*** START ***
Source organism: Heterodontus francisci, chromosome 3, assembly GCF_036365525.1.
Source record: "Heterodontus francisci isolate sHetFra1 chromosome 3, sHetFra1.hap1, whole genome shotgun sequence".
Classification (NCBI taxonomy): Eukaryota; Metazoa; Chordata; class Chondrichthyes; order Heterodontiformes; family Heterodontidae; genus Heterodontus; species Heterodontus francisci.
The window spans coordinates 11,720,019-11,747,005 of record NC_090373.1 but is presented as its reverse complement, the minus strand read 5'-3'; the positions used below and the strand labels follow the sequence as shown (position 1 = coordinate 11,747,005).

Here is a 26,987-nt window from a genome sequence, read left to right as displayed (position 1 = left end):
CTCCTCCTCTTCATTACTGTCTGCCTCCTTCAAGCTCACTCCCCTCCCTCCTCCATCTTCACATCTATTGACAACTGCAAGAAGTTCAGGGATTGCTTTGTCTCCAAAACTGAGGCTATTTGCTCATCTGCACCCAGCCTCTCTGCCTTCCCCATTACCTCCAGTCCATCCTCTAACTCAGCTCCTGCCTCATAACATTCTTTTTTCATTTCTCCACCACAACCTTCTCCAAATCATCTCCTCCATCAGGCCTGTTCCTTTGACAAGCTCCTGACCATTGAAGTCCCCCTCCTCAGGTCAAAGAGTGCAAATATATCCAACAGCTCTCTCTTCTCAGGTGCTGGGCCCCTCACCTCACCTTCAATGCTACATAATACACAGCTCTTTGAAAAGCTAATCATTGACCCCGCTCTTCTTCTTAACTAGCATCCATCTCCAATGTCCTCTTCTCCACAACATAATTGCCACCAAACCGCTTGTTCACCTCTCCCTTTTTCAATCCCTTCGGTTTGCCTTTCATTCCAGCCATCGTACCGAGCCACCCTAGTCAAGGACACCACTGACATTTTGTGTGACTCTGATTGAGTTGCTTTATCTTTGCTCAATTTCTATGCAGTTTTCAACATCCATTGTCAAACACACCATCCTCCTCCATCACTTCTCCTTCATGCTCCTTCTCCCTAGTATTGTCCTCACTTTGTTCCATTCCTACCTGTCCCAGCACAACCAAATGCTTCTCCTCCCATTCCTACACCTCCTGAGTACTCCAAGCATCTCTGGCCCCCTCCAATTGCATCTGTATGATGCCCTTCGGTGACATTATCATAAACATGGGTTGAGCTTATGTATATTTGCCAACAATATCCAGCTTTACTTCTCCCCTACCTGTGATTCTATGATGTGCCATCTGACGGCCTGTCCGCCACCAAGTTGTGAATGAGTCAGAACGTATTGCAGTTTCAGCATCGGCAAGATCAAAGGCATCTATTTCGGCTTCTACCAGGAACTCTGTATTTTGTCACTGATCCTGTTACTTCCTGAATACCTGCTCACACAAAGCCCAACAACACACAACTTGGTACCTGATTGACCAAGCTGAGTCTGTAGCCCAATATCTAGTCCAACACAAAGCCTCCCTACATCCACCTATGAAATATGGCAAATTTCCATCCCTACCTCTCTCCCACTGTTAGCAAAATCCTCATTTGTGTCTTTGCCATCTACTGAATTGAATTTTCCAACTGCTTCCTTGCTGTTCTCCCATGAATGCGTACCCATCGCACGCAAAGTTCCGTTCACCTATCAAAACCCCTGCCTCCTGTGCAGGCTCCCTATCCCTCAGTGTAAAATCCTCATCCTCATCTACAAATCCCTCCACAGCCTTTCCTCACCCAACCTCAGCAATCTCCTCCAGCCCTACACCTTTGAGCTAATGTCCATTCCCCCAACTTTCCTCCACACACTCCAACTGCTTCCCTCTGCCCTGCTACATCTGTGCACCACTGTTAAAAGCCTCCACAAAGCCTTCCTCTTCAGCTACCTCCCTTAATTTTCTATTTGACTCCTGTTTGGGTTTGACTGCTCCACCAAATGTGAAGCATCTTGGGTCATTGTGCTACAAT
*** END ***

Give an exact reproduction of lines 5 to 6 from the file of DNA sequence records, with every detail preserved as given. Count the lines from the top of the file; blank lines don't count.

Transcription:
Here is a 26,987-nt window from a genome sequence, read left to right as displayed (position 1 = left end):
CTCCTCCTCTTCATTACTGTCTGCCTCCTTCAAGCTCACTCCCCTCCCTCCTCCATCTTCACATCTATTGACAACTGCAAGAAGTTCAGGGATTGCTTTGTCTCCAAAACTGAGGCTATTTGCTCATCTGCACCCAGCCTCTCTGCCTTCCCCATTACCTCCAGTCCATCCTCTAACTCAGCTCCTGCCTCATAACATTCTTTTTTCATTTCTCCACCACAACCTTCTCCAAATCATCTCCTCCATCAGGCCTGTTCCTTTGACAAGCTCCTGACCATTGAAGTCCCCCTCCTCAGGTCAAAGAGTGCAAATATATCCAACAGCTCTCTCTTCTCAGGTGCTGGGCCCCTCACCTCACCTTCAATGCTACATAATACACAGCTCTTTGAAAAGCTAATCATTGACCCCGCTCTTCTTCTTAACTAGCATCCATCTCCAATGTCCTCTTCTCCACAACATAATTGCCACCAAACCGCTTGTTCACCTCTCCCTTTTTCAATCCCTTCGGTTTGCCTTTCATTCCAGCCATCGTACCGAGCCACCCTAGTCAAGGACACCACTGACATTTTGTGTGACTCTGATTGAGTTGCTTTATCTTTGCTCAATTTCTATGCAGTTTTCAACATCCATTGTCAAACACACCATCCTCCTCCATCACTTCTCCTTCATGCTCCTTCTCCCTAGTATTGTCCTCACTTTGTTCCATTCCTACCTGTCCCAGCACAACCAAATGCTTCTCCTCCCATTCCTACACCTCCTGAGTACTCCAAGCATCTCTGGCCCCCTCCAATTGCATCTGTATGATGCCCTTCGGTGACATTATCATAAACATGGGTTGAGCTTATGTATATTTGCCAACAATATCCAGCTTTACTTCTCCCCTACCTGTGATTCTATGATGTGCCATCTGACGGCCTGTCCGCCACCAAGTTGTGAATGAGTCAGAACGTATTGCAGTTTCAGCATCGGCAAGATCAAAGGCATCTATTTCGGCTTCTACCAGGAACTCTGTATTTTGTCACTGATCCTGTTACTTCCTGAATACCTGCTCACACAAAGCCCAACAACACACAACTTGGTACCTGATTGACCAAGCTGAGTCTGTAGCCCAATATCTAGTCCAACACAAAGCCTCCCTACATCCACCTATGAAATATGGCAAATTTCCATCCCTACCTCTCTCCCACTGTTAGCAAAATCCTCATTTGTGTCTTTGCCATCTACTGAATTGAATTTTCCAACTGCTTCCTTGCTGTTCTCCCATGAATGCGTACCCATCGCACGCAAAGTTCCGTTCACCTATCAAAACCCCTGCCTCCTGTGCAGGCTCCCTATCCCTCAGTGTAAAATCCTCATCCTCATCTACAAATCCCTCCACAGCCTTTCCTCACCCAACCTCAGCAATCTCCTCCAGCCCTACACCTTTGAGCTAATGTCCATTCCCCCAACTTTCCTCCACACACTCCAACTGCTTCCCTCTGCCCTGCTACATCTGTGCACCACTGTTAAAAGCCTCCACAAAGCCTTCCTCTTCAGCTACCTCCCTTAATTTTCTATTTGACTCCTGTTTGGGTTTGACTGCTCCACCAAATGTGAAGCATCTTGGGTCATTGTGCTACAAT